UK companies receiving credit upgrades have outweighed downgrades for the first time in a decade, but the improvement could be difficult to sustain.
The leisure and transport industries have led the upgrades in 2023, benefiting from a delayed recovery from pandemic travel restrictions, S&P Global Ratings said.
There were 27 corporate credit upgrades, compared with 19 downgrades, far better than a net three downgrades the year before and a net 35 in 2019. The last time movements were net positive was in 2013.
British Airways and its parent, International Consolidated Airlines, regained their investment-grade credit ratings in September after upgrades from S&P, and easyJet’s rating was also raised. Tight capacity and a rebound in travel has caused air fares to soar, boosting profits for some airlines to record levels during the peak summer season.
However, companies still face a “hangover” of higher interest rates, slow economic growth and increased debt in 2024, Paul Watters, S&P Global Ratings head of European corporate research, said.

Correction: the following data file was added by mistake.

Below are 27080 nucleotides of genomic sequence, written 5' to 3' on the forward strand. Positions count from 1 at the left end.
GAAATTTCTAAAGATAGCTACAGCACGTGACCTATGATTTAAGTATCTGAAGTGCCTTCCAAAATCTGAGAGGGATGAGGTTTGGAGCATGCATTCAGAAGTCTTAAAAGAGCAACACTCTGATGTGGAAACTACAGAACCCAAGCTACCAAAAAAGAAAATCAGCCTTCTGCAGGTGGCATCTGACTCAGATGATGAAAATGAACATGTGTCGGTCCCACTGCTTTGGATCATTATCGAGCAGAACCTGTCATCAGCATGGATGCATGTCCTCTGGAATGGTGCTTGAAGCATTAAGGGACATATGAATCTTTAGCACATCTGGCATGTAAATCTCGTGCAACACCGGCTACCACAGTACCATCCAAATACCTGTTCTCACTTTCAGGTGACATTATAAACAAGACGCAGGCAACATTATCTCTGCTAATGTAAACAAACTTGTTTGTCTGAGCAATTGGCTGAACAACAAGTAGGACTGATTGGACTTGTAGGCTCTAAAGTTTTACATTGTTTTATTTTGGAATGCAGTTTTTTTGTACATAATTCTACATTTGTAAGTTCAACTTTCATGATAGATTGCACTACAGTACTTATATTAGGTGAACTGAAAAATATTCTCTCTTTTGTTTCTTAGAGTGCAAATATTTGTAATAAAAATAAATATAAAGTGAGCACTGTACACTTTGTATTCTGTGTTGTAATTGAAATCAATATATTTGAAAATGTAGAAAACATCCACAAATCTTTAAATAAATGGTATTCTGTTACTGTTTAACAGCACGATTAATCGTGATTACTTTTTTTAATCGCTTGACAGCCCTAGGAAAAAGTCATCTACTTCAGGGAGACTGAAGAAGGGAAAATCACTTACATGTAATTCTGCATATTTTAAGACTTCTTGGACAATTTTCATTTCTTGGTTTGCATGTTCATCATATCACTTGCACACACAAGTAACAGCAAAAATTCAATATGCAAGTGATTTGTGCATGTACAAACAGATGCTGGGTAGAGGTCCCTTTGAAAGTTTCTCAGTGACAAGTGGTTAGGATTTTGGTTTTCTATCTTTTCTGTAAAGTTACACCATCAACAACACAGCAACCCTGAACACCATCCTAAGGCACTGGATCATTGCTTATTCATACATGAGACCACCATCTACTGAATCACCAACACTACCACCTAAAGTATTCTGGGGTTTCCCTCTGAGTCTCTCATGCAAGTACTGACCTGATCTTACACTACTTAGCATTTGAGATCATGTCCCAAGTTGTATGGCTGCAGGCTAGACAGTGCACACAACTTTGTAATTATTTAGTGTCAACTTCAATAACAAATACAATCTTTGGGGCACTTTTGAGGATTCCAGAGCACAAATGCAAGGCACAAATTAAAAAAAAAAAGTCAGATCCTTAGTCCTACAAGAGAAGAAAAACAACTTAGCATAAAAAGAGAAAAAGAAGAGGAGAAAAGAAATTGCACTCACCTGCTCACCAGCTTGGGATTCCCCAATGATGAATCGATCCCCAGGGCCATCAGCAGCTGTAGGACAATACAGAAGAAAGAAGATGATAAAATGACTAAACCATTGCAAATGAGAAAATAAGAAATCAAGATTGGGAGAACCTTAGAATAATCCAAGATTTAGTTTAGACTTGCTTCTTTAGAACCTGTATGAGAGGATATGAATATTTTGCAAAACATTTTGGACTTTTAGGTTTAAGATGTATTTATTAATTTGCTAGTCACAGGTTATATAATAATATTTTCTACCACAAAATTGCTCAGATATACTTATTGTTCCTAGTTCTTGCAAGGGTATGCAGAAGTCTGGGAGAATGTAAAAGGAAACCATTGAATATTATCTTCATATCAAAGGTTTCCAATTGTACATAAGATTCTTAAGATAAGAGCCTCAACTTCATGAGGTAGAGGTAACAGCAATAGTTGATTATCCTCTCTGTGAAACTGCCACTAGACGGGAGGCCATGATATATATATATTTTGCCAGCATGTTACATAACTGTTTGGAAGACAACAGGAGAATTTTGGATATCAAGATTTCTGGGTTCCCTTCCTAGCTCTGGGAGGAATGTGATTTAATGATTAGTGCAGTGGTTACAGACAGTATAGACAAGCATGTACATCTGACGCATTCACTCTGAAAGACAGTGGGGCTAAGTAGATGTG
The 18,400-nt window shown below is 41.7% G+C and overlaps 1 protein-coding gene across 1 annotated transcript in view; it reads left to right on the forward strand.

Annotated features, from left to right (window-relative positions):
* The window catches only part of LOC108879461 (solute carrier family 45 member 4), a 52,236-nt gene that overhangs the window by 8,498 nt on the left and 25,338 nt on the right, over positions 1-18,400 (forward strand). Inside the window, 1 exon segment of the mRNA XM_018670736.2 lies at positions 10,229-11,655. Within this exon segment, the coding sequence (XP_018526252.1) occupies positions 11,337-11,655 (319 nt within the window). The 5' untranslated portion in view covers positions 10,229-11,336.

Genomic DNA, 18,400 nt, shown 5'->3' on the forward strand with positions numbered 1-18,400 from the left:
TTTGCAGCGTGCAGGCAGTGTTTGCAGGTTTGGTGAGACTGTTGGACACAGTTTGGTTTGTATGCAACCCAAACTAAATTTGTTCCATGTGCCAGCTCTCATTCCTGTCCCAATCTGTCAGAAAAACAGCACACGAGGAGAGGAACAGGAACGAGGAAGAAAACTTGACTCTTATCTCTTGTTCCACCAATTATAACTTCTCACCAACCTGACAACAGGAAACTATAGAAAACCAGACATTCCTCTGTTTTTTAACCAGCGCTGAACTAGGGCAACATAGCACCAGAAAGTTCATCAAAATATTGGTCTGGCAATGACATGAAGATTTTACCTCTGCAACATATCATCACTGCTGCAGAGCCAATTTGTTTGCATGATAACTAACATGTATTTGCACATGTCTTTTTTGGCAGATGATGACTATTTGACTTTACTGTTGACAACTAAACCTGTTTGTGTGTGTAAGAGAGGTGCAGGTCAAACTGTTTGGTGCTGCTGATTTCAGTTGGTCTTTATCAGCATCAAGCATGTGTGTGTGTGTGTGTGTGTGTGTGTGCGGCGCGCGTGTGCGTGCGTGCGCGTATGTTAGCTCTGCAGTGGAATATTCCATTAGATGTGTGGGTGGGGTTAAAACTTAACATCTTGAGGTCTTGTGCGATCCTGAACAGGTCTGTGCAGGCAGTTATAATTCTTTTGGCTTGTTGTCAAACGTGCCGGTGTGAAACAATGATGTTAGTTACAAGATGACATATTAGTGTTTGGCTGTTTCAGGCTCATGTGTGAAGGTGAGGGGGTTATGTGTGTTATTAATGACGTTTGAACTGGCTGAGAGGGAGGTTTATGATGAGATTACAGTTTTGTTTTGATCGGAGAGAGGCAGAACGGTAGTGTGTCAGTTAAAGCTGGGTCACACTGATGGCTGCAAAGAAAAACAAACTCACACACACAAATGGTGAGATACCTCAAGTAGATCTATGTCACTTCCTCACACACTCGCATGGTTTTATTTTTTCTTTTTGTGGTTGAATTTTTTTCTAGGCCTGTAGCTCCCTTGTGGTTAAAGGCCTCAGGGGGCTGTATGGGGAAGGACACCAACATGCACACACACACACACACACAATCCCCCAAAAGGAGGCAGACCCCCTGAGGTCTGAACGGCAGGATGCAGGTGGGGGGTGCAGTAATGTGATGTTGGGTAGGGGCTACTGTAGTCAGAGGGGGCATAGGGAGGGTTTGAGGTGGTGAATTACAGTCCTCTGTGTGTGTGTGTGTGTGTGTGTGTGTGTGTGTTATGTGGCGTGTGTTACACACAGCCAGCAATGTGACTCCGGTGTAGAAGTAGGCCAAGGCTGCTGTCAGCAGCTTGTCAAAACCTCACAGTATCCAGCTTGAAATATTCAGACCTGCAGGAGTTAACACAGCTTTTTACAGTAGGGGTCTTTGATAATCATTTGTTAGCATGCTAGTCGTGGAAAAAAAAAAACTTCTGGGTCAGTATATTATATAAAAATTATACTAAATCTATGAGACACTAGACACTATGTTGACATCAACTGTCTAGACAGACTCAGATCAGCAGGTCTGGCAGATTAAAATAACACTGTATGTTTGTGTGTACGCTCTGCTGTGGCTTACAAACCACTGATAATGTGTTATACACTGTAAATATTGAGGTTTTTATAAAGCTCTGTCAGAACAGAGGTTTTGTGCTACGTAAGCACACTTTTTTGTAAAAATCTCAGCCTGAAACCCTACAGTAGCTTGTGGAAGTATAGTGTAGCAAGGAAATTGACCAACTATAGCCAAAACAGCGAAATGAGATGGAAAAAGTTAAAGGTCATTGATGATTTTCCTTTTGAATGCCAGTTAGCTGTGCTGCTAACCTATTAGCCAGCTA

Low interest rates prompted many companies to agree financing in the years immediately before the pandemic hit, Watters said, which means there will be a wave of debt falling due in 2025 and 2026 that companies will need to refinance ahead of time to maintain liquidity. Companies will be locking in debt at higher rates.
“We are expecting to see a gradual deterioration in Europe for the more vulnerable credit, those exposed to higher rates,” Watters said.
Yet UK companies are in a more challenging position than their European counterparts, he said, due to core inflation, the overall growth outlook and an expected general election.
“A key variable to watch is the overall growth environment, the extent to which you have a stagnating economy, then that makes it much harder for companies to protect their credit quality of their top line and earnings are under pressure.”
Rating pressure across Europe is most likely to be felt in the real estate sector in 2024, he said. The rapid rise in interest rates has pushed down valuations for property companies and caused loan-to-value ratios, often a condition of financing arrangements, to worsen.
S&P’s outlook bias, an indication of whether a company’s credit rating will be upgraded or downgraded over the next two or three years, has worsened to a net 30 per cent negative for the sector. The outlook for retailers has also deteriorated as consumer spending has weakened.